Conservation and Prairies
General management of our public lands in our region (National Grasslands and Forests, BLM, Parks and Refuges).
Protection of roadless and wild areas, especially Sand Creek Roadless Area (Black Hills National Forest) in Wyoming.
Protection of rivers and wetland habitat, especially the Missouri River, Cheyenne River, Sand Creek/ Belle Fourche River, and White River drainages.
Protection of wildlife and plant species-at-risk including state and federal listed species and Forest Service sensitive species. These include: piping plover, interior least tern, sturgeon chub, sage grouse, mountain plover, six species of land snail, black-footed ferret, prairie dog, swift fox, Black Hills fishes (lake chub, fine-scaled dace etc.), goshawk, dipper, jumping mice, black-backed, Lewis, and northern three-toed woodpecker, brown creeper, and pygmy nuthatch.
Protection of imperiled ecosystems/habitat in our region, especially the prairie dog ecosystem and old growth forest.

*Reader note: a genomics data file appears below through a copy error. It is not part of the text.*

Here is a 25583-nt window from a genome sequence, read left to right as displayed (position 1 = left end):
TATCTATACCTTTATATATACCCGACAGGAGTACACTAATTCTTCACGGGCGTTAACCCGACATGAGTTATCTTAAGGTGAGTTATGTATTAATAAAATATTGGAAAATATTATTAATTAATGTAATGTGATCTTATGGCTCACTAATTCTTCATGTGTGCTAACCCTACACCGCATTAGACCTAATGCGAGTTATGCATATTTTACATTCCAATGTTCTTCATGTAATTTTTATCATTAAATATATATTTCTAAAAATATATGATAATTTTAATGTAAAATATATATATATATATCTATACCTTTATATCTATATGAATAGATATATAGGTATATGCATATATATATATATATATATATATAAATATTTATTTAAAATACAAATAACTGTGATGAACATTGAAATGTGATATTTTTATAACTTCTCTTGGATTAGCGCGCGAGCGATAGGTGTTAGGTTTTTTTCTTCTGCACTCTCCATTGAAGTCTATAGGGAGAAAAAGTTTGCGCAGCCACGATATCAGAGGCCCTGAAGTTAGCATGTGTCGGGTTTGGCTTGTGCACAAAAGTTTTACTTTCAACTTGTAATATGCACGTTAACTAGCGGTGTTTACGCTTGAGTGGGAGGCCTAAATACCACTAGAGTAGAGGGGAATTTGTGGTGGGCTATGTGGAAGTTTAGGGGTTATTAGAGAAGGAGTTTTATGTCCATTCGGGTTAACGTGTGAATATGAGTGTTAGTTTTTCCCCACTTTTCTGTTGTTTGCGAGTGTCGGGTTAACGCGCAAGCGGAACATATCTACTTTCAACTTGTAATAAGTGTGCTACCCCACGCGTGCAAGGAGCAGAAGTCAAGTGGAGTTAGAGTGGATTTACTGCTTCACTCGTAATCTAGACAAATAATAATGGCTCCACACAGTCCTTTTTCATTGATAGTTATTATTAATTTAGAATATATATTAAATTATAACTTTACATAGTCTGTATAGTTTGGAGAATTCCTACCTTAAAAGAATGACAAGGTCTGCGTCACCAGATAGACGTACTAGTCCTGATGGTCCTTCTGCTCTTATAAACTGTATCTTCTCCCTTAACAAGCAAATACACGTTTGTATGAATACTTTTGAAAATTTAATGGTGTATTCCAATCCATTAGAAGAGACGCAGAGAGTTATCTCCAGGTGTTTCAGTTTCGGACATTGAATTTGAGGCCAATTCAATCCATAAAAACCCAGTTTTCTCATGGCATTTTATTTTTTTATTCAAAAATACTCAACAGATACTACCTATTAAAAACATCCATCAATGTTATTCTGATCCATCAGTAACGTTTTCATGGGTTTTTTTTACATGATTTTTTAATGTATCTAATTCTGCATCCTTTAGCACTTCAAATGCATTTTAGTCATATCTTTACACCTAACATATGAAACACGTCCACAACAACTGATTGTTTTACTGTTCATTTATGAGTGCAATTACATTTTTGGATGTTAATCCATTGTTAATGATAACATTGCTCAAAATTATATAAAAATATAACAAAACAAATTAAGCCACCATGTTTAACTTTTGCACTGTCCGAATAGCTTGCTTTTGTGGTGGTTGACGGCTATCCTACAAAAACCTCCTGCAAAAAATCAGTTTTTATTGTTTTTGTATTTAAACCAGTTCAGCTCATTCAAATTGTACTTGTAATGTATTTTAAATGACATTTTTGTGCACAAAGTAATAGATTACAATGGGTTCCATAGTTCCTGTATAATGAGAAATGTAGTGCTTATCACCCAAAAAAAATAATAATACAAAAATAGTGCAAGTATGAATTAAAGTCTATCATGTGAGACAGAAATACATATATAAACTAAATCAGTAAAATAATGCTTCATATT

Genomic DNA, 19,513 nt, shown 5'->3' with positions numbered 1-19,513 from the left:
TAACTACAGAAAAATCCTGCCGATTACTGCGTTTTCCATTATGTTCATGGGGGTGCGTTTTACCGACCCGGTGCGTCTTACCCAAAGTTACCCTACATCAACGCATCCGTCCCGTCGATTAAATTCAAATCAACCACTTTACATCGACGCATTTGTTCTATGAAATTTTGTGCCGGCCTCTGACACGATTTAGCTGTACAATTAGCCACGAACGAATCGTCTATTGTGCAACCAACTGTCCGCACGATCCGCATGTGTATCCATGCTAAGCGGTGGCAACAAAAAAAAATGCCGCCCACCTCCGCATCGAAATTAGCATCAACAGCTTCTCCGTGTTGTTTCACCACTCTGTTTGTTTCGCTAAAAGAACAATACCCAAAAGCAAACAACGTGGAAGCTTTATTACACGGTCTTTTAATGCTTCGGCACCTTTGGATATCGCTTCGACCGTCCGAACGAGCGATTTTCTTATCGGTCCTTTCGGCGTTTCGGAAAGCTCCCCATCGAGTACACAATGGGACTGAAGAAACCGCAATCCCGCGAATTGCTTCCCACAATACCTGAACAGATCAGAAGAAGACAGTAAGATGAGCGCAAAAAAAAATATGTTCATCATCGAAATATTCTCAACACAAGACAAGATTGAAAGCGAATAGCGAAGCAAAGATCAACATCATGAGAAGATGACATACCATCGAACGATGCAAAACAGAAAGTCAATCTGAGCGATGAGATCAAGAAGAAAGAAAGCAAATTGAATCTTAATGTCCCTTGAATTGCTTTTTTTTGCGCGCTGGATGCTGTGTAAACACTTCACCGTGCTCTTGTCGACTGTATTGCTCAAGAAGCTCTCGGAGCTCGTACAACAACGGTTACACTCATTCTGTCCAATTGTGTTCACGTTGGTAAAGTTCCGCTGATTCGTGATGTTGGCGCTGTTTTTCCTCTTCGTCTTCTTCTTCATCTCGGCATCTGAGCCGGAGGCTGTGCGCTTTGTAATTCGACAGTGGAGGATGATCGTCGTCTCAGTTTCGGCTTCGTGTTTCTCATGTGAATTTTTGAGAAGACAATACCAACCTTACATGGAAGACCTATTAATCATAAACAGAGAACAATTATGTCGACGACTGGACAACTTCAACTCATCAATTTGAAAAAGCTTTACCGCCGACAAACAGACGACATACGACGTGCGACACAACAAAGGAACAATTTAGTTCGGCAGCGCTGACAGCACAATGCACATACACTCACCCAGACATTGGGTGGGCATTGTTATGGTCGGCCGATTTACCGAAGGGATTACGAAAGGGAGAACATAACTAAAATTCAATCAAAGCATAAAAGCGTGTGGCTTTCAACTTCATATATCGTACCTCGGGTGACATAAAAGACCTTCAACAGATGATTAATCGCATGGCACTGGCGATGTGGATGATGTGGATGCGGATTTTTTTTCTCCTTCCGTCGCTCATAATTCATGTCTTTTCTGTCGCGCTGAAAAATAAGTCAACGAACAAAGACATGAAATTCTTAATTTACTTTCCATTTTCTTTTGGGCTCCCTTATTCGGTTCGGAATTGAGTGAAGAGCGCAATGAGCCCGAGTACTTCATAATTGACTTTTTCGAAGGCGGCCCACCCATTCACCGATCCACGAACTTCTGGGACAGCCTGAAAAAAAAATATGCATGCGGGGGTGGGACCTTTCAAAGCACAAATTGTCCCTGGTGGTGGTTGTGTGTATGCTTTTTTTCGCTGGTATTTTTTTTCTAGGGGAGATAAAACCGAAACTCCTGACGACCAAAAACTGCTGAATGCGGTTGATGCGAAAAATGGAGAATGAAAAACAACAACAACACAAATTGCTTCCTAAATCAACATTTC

Monitoring wildlife control programs, such as Rapid City deer or SD blackbirds kill plans, aerial hunting of predators, mountain lion and prairie dog management plans.
Protecting the Black Hills and Custer National Forest from depredations of mining.
Protection of water quality in SD and Black Hills of Wyoming.
Watchdogging major development plans such as Rosebud’s hog farm, DME Railroad expansion or coal bed methane development in Wyoming.
Supporting environmental justice for minority people of SD.
Northern Plains Conservation Network – long term project to restore large grassland ecosystems in the Northern Great Plains.
The prairies and grasslands of western South Dakota include some of the best remaining grasslands in North America. For example, Badlands National Park is often reported as the largest remaining tract of protected prairie in the United States. South Dakota’s grasslands support many imperiled species such as black-footed ferrets, prairie dogs, and several species of butterfly.